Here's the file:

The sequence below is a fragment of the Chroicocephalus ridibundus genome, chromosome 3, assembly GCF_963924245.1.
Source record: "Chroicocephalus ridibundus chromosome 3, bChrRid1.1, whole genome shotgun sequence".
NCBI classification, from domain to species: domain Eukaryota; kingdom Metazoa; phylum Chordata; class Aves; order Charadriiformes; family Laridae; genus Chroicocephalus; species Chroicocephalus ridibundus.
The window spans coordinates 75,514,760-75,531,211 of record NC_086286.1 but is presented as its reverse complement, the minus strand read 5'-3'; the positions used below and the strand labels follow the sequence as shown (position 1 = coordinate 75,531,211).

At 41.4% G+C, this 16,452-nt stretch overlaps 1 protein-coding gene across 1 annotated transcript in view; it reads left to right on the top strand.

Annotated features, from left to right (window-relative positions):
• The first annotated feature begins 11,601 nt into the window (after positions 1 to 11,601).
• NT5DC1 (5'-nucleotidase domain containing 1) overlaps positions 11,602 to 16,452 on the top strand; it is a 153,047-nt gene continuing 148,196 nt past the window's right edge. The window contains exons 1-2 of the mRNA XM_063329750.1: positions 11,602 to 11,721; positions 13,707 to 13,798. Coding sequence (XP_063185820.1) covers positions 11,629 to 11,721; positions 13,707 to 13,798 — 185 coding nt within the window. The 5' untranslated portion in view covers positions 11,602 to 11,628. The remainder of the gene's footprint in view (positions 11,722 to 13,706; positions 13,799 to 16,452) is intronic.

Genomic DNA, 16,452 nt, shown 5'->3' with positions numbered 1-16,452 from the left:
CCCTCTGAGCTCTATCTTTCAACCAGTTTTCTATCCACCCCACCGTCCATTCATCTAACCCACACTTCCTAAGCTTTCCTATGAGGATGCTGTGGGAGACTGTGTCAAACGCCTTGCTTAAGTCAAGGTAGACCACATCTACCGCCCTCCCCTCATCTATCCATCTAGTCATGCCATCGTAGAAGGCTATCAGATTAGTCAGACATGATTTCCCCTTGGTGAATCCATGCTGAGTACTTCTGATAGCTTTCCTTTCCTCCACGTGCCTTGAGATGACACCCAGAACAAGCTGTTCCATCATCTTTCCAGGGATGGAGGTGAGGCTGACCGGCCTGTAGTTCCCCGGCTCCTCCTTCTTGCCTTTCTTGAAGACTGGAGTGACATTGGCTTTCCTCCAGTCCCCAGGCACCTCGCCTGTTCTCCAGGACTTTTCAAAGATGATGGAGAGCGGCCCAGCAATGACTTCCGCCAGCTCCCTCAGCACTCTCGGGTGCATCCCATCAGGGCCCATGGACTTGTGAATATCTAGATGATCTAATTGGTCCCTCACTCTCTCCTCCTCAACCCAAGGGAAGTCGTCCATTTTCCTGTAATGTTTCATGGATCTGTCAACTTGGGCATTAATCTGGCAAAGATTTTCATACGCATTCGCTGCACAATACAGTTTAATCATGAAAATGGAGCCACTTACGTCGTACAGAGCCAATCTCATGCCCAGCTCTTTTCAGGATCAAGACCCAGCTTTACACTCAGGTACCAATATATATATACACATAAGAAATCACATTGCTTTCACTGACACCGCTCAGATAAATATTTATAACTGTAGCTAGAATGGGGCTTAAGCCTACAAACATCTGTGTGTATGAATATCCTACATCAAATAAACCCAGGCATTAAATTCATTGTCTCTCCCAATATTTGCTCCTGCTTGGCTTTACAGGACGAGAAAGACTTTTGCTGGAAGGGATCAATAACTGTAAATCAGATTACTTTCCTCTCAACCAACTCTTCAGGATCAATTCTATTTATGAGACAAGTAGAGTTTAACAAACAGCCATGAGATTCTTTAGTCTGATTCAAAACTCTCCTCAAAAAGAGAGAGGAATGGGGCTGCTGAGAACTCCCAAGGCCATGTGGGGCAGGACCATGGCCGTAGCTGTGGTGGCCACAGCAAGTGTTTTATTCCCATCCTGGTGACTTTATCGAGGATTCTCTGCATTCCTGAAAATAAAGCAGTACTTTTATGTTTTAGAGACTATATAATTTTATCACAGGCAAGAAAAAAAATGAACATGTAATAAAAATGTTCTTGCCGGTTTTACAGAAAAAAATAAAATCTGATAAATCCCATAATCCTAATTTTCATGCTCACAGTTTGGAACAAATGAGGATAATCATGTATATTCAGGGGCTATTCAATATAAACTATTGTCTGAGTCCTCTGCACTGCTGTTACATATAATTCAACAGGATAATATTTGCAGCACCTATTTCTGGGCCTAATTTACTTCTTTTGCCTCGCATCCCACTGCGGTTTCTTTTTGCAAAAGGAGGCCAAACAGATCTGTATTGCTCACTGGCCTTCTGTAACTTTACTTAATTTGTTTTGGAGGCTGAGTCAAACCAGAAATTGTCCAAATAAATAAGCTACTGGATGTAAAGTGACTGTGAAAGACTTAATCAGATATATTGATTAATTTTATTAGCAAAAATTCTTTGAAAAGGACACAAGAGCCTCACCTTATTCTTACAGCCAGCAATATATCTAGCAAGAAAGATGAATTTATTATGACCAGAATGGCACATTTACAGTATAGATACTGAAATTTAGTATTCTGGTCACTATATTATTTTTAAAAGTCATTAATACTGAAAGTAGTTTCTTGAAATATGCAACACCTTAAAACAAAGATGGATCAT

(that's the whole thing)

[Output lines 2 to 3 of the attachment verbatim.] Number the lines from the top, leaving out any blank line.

Source record: "Chroicocephalus ridibundus chromosome 3, bChrRid1.1, whole genome shotgun sequence".
NCBI classification, from domain to species: domain Eukaryota; kingdom Metazoa; phylum Chordata; class Aves; order Charadriiformes; family Laridae; genus Chroicocephalus; species Chroicocephalus ridibundus.